The Alcoholism & Addiction Cure
A Book Review
by William House
Editor, Reverse Spins
Spirits. The name itself conjures up evocative images. There's the dictionary definition: DISTILLATE 1: as (1) : the liquid containing ethyl alcohol and water that is distilled from an alcoholic liquid or mash -- often used in plural (2) : any of various volatile liquids obtained by distillation or cracking (as of petroleum, shale, or wood) -- often used in plural b : a usually volatile organic solvent (as an alcohol, ester, or hydrocarbon). Then there are the more apt connotations. The notion that alcohol somehow usurps or destroys the spiritual side of man even his will power and self control. At its worst it could mean some sort of possession involving entities or disembodied spirits, which would explain where the name comes from and why addiction is so hard to stop.
Another book I read several years ago, Witness to the Fire: Creativity and the Veil of Addiction, by Linda Schierse Leonard, made me aware of another attribute of alcohol and addiction in general; that creative people often times are affected and that there are Jungian archetypes involved. The one I found most intriguing was "The Trickster." The example she used was Jack London. He was not a raving alcoholic but he was in denial, so much so that he wrote a book called John Barleycorn. In it you'll find some of his finest writing. He extolls the false positives of alcohol and writes of the dangers. Indeed, the book became a clarion call for temperance. It helped usher in Prohibition. All the while the trickster in London was at work. He continued to drink but rarely to excess. Most of his friends never considered him an alcoholic. The trickster did his job well.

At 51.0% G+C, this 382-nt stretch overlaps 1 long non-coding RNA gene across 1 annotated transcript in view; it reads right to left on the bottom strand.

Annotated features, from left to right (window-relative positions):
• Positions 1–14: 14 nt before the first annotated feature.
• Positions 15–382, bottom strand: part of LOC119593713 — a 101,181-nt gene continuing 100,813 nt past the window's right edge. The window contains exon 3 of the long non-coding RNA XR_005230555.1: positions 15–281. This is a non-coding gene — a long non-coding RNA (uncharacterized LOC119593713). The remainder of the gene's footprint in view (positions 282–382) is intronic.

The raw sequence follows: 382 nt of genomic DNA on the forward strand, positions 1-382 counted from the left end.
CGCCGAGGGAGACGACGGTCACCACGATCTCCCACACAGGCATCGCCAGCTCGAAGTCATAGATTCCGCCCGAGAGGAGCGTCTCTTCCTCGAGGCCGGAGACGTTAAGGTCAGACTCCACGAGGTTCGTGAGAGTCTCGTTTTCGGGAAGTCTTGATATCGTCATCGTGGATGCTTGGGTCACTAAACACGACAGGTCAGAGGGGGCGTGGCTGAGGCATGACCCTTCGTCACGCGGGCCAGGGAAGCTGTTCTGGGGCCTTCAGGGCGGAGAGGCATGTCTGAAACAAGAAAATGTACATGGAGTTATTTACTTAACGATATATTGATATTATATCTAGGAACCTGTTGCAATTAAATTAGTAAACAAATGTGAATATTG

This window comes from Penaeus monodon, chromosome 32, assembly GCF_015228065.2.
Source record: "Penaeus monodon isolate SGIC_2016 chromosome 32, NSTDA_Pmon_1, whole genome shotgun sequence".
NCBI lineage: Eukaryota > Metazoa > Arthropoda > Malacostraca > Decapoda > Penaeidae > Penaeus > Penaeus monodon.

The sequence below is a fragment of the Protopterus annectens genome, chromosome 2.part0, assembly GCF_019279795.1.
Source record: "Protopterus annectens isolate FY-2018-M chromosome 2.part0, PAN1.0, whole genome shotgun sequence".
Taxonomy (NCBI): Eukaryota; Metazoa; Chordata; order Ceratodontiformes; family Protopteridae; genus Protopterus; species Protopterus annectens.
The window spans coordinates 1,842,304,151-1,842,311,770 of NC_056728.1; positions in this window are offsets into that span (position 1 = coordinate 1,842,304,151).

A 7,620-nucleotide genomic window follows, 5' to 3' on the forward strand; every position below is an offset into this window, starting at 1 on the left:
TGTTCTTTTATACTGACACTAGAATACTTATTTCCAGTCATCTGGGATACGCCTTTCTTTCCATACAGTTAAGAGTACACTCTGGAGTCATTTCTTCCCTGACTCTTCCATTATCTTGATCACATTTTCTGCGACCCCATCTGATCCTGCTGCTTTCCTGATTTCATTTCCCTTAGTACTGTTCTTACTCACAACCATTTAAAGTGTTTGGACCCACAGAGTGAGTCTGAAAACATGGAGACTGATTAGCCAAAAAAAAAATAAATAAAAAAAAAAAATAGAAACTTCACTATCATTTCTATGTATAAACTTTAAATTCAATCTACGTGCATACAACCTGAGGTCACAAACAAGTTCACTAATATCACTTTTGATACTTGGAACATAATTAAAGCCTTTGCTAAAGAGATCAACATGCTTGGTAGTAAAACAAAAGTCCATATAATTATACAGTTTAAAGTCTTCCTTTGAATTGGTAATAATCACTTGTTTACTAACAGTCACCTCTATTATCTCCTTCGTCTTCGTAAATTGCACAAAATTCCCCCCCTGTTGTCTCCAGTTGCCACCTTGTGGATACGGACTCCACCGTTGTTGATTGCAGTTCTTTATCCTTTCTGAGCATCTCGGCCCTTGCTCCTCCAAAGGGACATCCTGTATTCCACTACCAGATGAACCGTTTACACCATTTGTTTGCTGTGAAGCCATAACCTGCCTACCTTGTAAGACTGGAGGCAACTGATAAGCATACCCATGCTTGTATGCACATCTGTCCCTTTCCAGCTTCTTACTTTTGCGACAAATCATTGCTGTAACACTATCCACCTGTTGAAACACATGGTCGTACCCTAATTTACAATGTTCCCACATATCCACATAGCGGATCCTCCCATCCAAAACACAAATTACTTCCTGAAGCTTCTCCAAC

In The Alcohol & Addiction Cure, the trickster has a death grip on the author's son, Pax. In the heart-rending and gripping chapter called, "To Hell and Back," you'll read of Pax's heroin addiction, a battle that he could not have won without the aid of his father. Pax was indeed fortunate to have someone so perceptive who knew instinctively what it takes to defeat the trickster. Chris Prentiss' deep love for his son, his devotion to truth and to matters of the Spirit rendered the trickster powerless.
The author sought every program and cure possible for his son. Always he sensed there was something lacking. None addressed the spiritual side of man. None went to the core of the problem. Few were able to strip the soul and able to properly build her back up. Together father and son did this. In so doing, the son found his life's purpose: to bring their search and the wholistic approach to curing addiction to the general public. And so a recovery facility called Passages was created in Malibu, bringing together all that they had learned. The years of fine tuning the program with cutting edge holistic healing therapies has resulted in this excellent book. I heartily recommend it to all, especially to those who have friends who have addictions. You'll have to read the book first. The trickster in them will not countenance any interference by such a dangerous book.
In a Near Death Experience, George Ritchie in his book, Return from Tomorrow, gives a fascinating account of what a bar looks like from astral levels. As he flew by out of his body, he witnessed disembodied spirits desperately trying to take a sip from patrons' drinks. The only way to satisfy their vicarious cravings was to jump inside the body of a completely intoxicated person. I've excerpted the entire episode. You can find it in the article I've written on Possession.
You will also find some spiritual keys and tools there to help in ridding oneself of these entities who like to drink and do drugs. Quitting addiction is possible without these tools but it takes a program with the ability to go to the very nadir of the problem. With an 84% success rate, Passages obviously goes to the very core of addiction, finds the cause and then replaces the void with purpose and spiritual fortitude. The author is a rare breed. After reading the book, you might find yourself hoping that someday you might meet both him and his son, to witness and commune with such a victory of the human spirit.